Navigate to the "all-drupalcamps" page on your site and you should see a Google Map with a pin displayed for each DrupalCamp node on your site.
While the Geofield Map module outputs only Google Maps, the Leaflet module provides a number of alternative "base layers" that can give your map various looks. While the Leaflet module does a lot more than just provide alternate base layers, we'll only be looking at this functionality in this tutorial.
The Leaflet module requires the Libraries module, the Entity API module, as well as the 3rd-party Leaflet JS library. Be sure to read the installation instructions to make sure everything is installed properly.
The Leaflet module comes with several modules. For this tutorial, we'll need to enable the "Leaflet", "Leaflet More Maps", and "Leaflet views". modules.
Once everything is enabled, navigate back to the edit page for the "All DrupalCamps" view. Click to change the Format from "Geofield Map" to "Leaflet Map". Set the format settings as follows (anything not listed can be left at default values):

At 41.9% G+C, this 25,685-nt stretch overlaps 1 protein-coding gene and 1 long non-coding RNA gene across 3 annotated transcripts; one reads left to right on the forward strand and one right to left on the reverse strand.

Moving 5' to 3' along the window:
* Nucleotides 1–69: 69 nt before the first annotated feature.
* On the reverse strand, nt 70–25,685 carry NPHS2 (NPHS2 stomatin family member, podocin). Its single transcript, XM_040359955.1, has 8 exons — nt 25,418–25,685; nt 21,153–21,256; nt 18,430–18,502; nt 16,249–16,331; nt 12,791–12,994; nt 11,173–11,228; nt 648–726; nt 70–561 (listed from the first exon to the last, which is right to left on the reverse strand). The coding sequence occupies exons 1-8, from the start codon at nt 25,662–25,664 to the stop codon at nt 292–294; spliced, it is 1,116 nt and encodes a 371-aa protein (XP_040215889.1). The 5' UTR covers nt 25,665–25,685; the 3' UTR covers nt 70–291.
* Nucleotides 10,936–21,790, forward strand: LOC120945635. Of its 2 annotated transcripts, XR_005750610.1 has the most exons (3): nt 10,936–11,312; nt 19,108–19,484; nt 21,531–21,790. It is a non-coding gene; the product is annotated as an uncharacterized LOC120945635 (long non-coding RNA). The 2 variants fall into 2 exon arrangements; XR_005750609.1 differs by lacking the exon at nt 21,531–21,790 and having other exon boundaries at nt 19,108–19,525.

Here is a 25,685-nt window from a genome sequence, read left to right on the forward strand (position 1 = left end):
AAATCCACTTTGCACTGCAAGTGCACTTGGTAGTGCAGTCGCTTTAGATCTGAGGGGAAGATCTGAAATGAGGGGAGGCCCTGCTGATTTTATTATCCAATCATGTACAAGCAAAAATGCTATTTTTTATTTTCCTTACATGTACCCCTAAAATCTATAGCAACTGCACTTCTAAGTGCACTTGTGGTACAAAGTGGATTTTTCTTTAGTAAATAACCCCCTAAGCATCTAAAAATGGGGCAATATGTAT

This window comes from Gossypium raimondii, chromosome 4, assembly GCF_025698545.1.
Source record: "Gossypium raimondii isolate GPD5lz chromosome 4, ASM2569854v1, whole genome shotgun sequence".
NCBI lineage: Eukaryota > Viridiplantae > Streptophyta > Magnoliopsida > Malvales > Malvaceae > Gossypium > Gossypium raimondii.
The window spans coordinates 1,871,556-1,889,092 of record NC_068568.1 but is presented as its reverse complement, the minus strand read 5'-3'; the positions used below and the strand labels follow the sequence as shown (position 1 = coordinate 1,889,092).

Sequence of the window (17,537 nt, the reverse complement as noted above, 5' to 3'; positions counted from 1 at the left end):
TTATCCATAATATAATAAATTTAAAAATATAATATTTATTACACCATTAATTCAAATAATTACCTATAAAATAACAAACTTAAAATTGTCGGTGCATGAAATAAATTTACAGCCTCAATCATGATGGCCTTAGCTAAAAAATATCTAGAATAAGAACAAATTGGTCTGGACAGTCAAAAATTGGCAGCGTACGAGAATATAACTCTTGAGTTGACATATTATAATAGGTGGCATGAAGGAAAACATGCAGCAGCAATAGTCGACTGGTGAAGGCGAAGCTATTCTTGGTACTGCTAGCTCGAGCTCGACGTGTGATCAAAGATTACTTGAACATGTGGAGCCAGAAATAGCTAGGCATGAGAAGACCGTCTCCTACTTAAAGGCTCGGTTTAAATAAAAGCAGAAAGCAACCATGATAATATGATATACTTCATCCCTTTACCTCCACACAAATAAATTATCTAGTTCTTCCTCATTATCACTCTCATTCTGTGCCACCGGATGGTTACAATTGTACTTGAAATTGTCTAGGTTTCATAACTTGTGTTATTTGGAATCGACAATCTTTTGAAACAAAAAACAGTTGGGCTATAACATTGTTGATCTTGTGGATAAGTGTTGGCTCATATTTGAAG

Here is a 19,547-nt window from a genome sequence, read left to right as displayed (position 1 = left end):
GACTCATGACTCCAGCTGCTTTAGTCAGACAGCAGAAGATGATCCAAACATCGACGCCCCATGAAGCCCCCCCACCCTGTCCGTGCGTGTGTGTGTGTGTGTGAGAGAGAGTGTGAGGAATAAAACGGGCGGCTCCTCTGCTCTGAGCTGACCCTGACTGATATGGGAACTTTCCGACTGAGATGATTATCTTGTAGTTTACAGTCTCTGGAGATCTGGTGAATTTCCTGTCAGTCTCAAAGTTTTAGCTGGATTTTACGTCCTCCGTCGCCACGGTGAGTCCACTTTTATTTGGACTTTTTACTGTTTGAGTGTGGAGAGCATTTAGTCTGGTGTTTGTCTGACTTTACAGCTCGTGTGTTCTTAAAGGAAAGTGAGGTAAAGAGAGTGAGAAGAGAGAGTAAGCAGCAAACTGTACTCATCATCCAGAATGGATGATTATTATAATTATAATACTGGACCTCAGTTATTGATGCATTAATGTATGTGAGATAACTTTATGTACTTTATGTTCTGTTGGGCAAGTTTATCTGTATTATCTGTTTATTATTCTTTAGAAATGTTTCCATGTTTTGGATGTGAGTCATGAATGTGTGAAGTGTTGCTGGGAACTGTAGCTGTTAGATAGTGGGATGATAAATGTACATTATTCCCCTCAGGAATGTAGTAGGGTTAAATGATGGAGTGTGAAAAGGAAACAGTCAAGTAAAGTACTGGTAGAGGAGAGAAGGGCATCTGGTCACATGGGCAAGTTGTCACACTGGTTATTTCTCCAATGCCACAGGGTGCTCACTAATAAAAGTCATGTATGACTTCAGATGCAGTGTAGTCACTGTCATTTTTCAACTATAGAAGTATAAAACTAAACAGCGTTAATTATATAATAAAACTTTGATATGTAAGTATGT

The "Map" setting provides numerous different options for various base layers for your map. Depending on the type of content and/or the style of the site, one base layer may be more appropriate than another. There are a good number of other options in the "Leaflet Map" settings, including the ability to use custom "points" (or "pins") and vector display options (for when the map is displaying more than just points). There's also a "Descriptive Content" field that can be used to display additional content about the DrupalCamp when the pin is clicked. This is commonly populated with a trimmed version of the body field of the node.
Over the years, there have been lots of ways for displaying interactive maps on a Drupal site. Each iteration provides more features and easier setup and configuration. What this tutorial covered is just scratching the surface of what can be done. There are numerous Geofield- and Leaflet-related modules that extend the functionality of the basics presented here, be sure to check them out!